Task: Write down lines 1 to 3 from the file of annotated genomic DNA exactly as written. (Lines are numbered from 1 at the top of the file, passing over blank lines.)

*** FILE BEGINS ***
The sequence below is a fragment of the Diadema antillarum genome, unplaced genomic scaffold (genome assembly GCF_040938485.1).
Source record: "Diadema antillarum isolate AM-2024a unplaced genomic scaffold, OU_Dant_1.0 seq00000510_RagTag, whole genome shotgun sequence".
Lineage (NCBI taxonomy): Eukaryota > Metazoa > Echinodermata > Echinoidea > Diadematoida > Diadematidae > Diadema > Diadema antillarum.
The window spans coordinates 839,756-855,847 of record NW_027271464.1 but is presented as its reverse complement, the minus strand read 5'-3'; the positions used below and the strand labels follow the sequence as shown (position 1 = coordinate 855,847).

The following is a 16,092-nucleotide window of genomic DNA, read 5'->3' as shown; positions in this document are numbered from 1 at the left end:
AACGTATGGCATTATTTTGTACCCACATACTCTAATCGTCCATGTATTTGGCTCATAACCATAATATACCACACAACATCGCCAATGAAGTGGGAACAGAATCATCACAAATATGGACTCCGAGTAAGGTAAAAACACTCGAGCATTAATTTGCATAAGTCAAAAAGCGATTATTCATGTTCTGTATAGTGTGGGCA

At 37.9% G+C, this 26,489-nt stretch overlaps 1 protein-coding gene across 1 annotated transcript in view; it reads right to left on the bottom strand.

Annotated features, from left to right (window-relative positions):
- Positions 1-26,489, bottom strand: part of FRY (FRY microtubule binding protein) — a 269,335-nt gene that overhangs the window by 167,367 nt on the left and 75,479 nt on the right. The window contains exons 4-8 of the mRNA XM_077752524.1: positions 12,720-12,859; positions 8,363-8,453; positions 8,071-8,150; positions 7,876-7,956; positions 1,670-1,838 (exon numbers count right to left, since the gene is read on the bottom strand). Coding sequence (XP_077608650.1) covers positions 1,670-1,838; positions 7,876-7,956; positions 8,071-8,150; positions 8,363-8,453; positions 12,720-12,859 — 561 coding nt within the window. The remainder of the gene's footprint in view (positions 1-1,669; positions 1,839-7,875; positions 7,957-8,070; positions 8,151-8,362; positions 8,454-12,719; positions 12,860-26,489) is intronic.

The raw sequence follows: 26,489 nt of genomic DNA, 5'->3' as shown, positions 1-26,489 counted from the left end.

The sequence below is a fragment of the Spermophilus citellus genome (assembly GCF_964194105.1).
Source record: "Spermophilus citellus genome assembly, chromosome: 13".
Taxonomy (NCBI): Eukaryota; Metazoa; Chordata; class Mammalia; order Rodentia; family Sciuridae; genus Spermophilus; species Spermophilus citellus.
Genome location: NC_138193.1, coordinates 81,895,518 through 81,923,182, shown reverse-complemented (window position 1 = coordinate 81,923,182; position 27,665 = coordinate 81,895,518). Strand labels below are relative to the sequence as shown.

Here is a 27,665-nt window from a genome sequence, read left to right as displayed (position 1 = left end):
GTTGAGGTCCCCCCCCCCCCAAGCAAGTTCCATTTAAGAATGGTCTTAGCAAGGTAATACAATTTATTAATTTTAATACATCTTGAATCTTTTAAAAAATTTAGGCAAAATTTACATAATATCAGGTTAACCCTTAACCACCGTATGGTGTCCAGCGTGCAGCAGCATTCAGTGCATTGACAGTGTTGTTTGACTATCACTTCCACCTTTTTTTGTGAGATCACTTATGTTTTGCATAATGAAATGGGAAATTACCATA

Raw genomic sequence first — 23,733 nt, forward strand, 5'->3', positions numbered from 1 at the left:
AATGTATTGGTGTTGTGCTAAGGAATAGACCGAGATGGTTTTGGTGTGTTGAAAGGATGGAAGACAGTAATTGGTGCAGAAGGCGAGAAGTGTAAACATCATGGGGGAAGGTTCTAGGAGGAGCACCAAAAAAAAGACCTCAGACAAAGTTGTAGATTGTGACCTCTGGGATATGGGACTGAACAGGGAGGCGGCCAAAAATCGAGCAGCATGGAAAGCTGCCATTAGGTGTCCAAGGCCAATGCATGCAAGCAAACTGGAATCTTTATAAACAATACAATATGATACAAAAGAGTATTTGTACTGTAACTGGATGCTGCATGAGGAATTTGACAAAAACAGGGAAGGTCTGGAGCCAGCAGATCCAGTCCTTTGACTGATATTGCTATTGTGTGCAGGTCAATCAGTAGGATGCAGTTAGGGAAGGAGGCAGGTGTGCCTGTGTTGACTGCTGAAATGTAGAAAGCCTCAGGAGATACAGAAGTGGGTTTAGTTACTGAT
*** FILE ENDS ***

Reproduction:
The sequence below is a fragment of the Diadema antillarum genome, unplaced genomic scaffold (genome assembly GCF_040938485.1).
Source record: "Diadema antillarum isolate AM-2024a unplaced genomic scaffold, OU_Dant_1.0 seq00000510_RagTag, whole genome shotgun sequence".
Lineage (NCBI taxonomy): Eukaryota > Metazoa > Echinodermata > Echinoidea > Diadematoida > Diadematidae > Diadema > Diadema antillarum.